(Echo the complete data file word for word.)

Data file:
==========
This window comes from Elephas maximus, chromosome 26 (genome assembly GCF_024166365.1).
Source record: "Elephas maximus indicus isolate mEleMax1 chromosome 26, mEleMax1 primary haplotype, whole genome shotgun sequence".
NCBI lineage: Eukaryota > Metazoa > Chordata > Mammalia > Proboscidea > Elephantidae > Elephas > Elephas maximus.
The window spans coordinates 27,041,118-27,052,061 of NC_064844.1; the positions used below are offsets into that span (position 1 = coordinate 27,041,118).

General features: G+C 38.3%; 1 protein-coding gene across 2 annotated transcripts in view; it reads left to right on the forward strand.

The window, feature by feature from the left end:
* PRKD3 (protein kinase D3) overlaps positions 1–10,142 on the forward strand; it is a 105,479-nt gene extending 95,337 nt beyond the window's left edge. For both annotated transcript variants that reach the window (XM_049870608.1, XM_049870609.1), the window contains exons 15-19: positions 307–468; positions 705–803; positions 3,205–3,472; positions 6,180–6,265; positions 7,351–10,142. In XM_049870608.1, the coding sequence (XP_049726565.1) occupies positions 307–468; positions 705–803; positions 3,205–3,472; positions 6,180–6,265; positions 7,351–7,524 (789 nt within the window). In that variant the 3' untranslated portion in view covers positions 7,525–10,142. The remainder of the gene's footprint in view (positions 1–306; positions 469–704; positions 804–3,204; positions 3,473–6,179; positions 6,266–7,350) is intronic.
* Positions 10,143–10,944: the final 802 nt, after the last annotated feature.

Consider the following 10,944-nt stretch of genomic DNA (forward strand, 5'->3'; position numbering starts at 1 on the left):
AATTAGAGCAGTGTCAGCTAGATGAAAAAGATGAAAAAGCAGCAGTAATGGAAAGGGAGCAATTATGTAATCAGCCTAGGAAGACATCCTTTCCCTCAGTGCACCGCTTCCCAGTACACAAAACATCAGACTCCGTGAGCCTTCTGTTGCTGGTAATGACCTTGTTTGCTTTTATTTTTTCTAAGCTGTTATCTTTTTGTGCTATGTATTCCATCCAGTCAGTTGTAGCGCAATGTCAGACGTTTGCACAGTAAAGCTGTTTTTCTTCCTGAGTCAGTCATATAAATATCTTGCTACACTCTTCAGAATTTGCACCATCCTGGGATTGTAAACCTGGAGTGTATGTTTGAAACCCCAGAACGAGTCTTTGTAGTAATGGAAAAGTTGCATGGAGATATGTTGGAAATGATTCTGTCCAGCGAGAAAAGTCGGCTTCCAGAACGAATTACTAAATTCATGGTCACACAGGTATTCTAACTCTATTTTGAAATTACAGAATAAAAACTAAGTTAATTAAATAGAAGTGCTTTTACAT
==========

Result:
This window comes from Elephas maximus, chromosome 26 (genome assembly GCF_024166365.1).
Source record: "Elephas maximus indicus isolate mEleMax1 chromosome 26, mEleMax1 primary haplotype, whole genome shotgun sequence".
NCBI lineage: Eukaryota > Metazoa > Chordata > Mammalia > Proboscidea > Elephantidae > Elephas > Elephas maximus.
The window spans coordinates 27,041,118-27,052,061 of NC_064844.1; the positions used below are offsets into that span (position 1 = coordinate 27,041,118).

General features: G+C 38.3%; 1 protein-coding gene across 2 annotated transcripts in view; it reads left to right on the forward strand.

The window, feature by feature from the left end:
* PRKD3 (protein kinase D3) overlaps positions 1–10,142 on the forward strand; it is a 105,479-nt gene extending 95,337 nt beyond the window's left edge. For both annotated transcript variants that reach the window (XM_049870608.1, XM_049870609.1), the window contains exons 15-19: positions 307–468; positions 705–803; positions 3,205–3,472; positions 6,180–6,265; positions 7,351–10,142. In XM_049870608.1, the coding sequence (XP_049726565.1) occupies positions 307–468; positions 705–803; positions 3,205–3,472; positions 6,180–6,265; positions 7,351–7,524 (789 nt within the window). In that variant the 3' untranslated portion in view covers positions 7,525–10,142. The remainder of the gene's footprint in view (positions 1–306; positions 469–704; positions 804–3,204; positions 3,473–6,179; positions 6,266–7,350) is intronic.
* Positions 10,143–10,944: the final 802 nt, after the last annotated feature.

Consider the following 10,944-nt stretch of genomic DNA (forward strand, 5'->3'; position numbering starts at 1 on the left):
AATTAGAGCAGTGTCAGCTAGATGAAAAAGATGAAAAAGCAGCAGTAATGGAAAGGGAGCAATTATGTAATCAGCCTAGGAAGACATCCTTTCCCTCAGTGCACCGCTTCCCAGTACACAAAACATCAGACTCCGTGAGCCTTCTGTTGCTGGTAATGACCTTGTTTGCTTTTATTTTTTCTAAGCTGTTATCTTTTTGTGCTATGTATTCCATCCAGTCAGTTGTAGCGCAATGTCAGACGTTTGCACAGTAAAGCTGTTTTTCTTCCTGAGTCAGTCATATAAATATCTTGCTACACTCTTCAGAATTTGCACCATCCTGGGATTGTAAACCTGGAGTGTATGTTTGAAACCCCAGAACGAGTCTTTGTAGTAATGGAAAAGTTGCATGGAGATATGTTGGAAATGATTCTGTCCAGCGAGAAAAGTCGGCTTCCAGAACGAATTACTAAATTCATGGTCACACAGGTATTCTAACTCTATTTTGAAATTACAGAATAAAAACTAAGTTAATTAAATAGAAGTGCTTTTACAT